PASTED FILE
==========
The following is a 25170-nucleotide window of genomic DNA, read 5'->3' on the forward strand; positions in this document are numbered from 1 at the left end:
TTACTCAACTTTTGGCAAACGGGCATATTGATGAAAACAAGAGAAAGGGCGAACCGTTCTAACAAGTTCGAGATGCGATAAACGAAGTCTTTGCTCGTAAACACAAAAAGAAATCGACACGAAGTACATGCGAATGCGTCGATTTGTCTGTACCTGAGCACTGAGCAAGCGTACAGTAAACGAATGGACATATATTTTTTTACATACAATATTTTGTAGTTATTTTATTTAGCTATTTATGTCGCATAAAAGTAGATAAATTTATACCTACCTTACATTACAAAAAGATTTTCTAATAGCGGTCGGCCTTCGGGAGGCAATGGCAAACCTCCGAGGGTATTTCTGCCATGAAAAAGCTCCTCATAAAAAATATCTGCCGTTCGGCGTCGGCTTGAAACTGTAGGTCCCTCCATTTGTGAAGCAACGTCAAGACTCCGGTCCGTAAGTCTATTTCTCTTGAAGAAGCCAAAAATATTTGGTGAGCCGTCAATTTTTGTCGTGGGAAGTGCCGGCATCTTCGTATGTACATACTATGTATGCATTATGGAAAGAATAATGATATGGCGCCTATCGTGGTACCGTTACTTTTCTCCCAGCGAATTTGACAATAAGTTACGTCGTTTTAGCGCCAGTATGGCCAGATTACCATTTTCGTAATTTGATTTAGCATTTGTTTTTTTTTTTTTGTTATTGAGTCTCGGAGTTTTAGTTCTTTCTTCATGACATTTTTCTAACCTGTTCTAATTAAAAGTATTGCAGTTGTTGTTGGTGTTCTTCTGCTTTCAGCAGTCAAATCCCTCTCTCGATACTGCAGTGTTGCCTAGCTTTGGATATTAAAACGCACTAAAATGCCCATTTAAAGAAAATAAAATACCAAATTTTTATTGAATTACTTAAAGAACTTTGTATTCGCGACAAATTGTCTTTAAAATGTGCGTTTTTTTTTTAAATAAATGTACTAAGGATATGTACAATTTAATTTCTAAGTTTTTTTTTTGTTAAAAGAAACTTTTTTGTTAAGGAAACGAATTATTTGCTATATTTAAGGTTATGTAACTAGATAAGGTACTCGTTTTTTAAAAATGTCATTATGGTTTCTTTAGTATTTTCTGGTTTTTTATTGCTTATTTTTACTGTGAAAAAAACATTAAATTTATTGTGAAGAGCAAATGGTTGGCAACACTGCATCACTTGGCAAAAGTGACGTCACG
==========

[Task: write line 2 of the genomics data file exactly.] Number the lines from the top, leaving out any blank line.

TTACTCAACTTTTGGCAAACGGGCATATTGATGAAAACAAGAGAAAGGGCGAACCGTTCTAACAAGTTCGAGATGCGATAAACGAAGTCTTTGCTCGTAAACACAAAAAGAAATCGACACGAAGTACATGCGAATGCGTCGATTTGTCTGTACCTGAGCACTGAGCAAGCGTACAGTAAACGAATGGACATATATTTTTTTACATACAATATTTTGTAGTTATTTTATTTAGCTATTTATGTCGCATAAAAGTAGATAAATTTATACCTACCTTACATTACAAAAAGATTTTCTAATAGCGGTCGGCCTTCGGGAGGCAATGGCAAACCTCCGAGGGTATTTCTGCCATGAAAAAGCTCCTCATAAAAAATATCTGCCGTTCGGCGTCGGCTTGAAACTGTAGGTCCCTCCATTTGTGAAGCAACGTCAAGACTCCGGTCCGTAAGTCTATTTCTCTTGAAGAAGCCAAAAATATTTGGTGAGCCGTCAATTTTTGTCGTGGGAAGTGCCGGCATCTTCGTATGTACATACTATGTATGCATTATGGAAAGAATAATGATATGGCGCCTATCGTGGTACCGTTACTTTTCTCCCAGCGAATTTGACAATAAGTTACGTCGTTTTAGCGCCAGTATGGCCAGATTACCATTTTCGTAATTTGATTTAGCATTTGTTTTTTTTTTTTTGTTATTGAGTCTCGGAGTTTTAGTTCTTTCTTCATGACATTTTTCTAACCTGTTCTAATTAAAAGTATTGCAGTTGTTGTTGGTGTTCTTCTGCTTTCAGCAGTCAAATCCCTCTCTCGATACTGCAGTGTTGCCTAGCTTTGGATATTAAAACGCACTAAAATGCCCATTTAAAGAAAATAAAATACCAAATTTTTATTGAATTACTTAAAGAACTTTGTATTCGCGACAAATTGTCTTTAAAATGTGCGTTTTTTTTTTAAATAAATGTACTAAGGATATGTACAATTTAATTTCTAAGTTTTTTTTTTGTTAAAAGAAACTTTTTTGTTAAGGAAACGAATTATTTGCTATATTTAAGGTTATGTAACTAGATAAGGTACTCGTTTTTTAAAAATGTCATTATGGTTTCTTTAGTATTTTCTGGTTTTTTATTGCTTATTTTTACTGTGAAAAAAACATTAAATTTATTGTGAAGAGCAAATGGTTGGCAACACTGCATCACTTGGCAAAAGTGACGTCACG